While most residents have seen the strays around, none had been hurt by them, added the survey, believed to be the first in Singapore to gauge people's attitudes towards stray dogs.

In an e-mail, an AVA spokesman said that the agency had received complaints from four residents over the past year.

The AVA has long maintained that stray dogs can threaten public safety when in a pack. Some have been known to chase and attack people.

It did not comment on the survey results nor say when its trapping operation would begin.

The most persistent complainant, who did not respond to queries from The Straits Times, first made his grievances known a year ago. He recently directed these to Minister for National Development Khaw Boon Wan and Jurong GRC MP Halimah Yacob.

The incident came to a head when the AVA decided last month to catch the strays after meetings involving it, Jurong Town Council, the complainant and a volunteer mediator from an animal welfare group failed to find a solution satisfactory to all.

According to the volunteer mediator, who wanted to be known only as Irene, a vote was held at the latest meeting on July 10.

"No one wanted to cull the strays" but the complainant "kept pressing" the AVA on the issue, she said.

Save Our Street Dogs president Siew Tuck Wah told The Straits Times that the survey results bore out what animal welfare groups have long suspected - that "most people do not want to see the (stray) dogs dead".

"There's been talk that the 'silent majority' are ambivalent," said Dr Siew, who backs the idea of a wider, independent survey to understand the population's sentiments towards stray dogs.

"But this tells us that most Singaporeans are actually compassionate, that the majority are willing to work towards a solution rather than culling."

A wider sterilisation effort would be an effective and more humane long-term solution, as animal groups have said before.

In her 13 years living opposite the forested area, resident Irene Ong, 39, said she had never seen the dogs "disturb" anyone. "I was pretty upset when I heard that the dogs were going to be trapped. If you leave them alone, they'll leave you alone."

Meanwhile, Minister for Law and Foreign Affairs K. Shanmugam, an animal rights advocate, posted an adoption appeal on his Facebook page last Saturday on behalf of an abandoned mongrel.

It has been nicknamed the "Tampines Hachiko" for waiting for its owner at the park connector where it was abandoned. In the 1920s, a dog named Hachiko became a national icon in Japan after it kept showing up at a train station to wait for its owner, nine years after the man's death.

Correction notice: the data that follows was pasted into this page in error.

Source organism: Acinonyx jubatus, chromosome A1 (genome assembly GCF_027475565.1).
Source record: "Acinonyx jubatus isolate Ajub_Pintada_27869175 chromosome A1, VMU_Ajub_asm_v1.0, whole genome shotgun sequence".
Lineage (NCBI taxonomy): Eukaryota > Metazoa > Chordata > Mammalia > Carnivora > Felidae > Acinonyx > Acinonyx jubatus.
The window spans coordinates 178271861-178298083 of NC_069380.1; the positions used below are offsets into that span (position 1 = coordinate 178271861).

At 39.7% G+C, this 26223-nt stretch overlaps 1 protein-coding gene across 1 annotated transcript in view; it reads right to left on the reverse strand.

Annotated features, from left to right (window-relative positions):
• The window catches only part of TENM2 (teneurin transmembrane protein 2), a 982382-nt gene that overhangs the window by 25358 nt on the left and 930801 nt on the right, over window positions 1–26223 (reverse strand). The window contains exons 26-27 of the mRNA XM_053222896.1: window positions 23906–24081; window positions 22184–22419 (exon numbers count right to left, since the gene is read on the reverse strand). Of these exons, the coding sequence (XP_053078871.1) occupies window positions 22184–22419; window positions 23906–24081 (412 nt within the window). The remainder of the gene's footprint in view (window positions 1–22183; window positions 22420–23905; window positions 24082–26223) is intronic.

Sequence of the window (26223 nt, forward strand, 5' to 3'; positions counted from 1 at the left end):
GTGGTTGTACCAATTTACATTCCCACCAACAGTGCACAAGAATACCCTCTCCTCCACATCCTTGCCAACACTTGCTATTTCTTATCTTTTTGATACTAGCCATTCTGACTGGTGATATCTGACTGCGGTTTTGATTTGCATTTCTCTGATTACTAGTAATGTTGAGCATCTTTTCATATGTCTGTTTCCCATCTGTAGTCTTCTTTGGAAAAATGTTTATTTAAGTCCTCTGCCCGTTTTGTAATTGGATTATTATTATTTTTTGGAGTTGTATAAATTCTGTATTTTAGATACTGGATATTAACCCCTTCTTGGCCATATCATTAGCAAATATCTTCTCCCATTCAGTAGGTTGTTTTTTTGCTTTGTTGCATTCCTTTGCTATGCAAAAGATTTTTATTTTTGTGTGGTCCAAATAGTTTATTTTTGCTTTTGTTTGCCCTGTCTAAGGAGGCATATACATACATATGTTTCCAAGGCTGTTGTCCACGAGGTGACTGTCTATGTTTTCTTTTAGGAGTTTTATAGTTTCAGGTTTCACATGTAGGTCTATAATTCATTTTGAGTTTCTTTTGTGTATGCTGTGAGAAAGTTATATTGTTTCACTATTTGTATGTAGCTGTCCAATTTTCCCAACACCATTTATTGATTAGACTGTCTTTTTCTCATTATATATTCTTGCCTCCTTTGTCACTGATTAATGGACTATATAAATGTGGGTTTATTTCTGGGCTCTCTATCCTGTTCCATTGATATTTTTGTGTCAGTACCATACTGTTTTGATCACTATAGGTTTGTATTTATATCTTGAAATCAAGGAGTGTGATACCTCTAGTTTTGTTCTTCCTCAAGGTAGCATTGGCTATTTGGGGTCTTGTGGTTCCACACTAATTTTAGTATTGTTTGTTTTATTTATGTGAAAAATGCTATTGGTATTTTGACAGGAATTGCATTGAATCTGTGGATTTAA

Additional reporting by Audrey Tan

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Malaysia: Johor Sultan backs big waterfront project

Yee Xiang Yun The Star 12 Aug 13;

JOHOR BARU: Johor Ruler Sultan Ibrahim ibni Almarhum Sultan Iskandar believes that the mega Country Garden Danga Bay property project will be a success.

The Sultan assured investors that the project would receive fruitful returns.

“Based on my own observation, I am sure that with the expertise and ability of the company’s employees, the project will be implemented well,” he said at the launch of the project and its clubhouse and sales gallery at Danga Bay yesterday.

“The show units will also be a landmark, decorated with beautiful and attractive landscape as well as fitted with five-star facilities.”

Sultan Ibrahim thanked Country Garden Holdings Ltd, one of China’s top 10 property developers, for choosing Johor as its first overseas market for the project.

He also encouraged more foreigners to invest in property development in Johor as it would boost the state’s economy and create more job opportunities for Johoreans.

Country Garden Holdings founder and chairman Yeung Kwok Keung said that the multi-billion integrated development was aimed at providing “five-star standard living and building high-quality products to suit the client’s needs”.

“I hope that the project will encourage more enterprises from China to invest in Malaysia to contribute to better bilateral ties between the two countries,” he added.

Country Garden Danga Bay Sdn Bhd will develop the project after purchasing a 23.06ha seafront land eight months ago from Iskandar Waterfront Holdings Sdn Bhd for RM900mil.

The project will include 9,000 condominium units and commercial development such as a shopping mall and a commercial boulevard with a gross development value of RM18bil.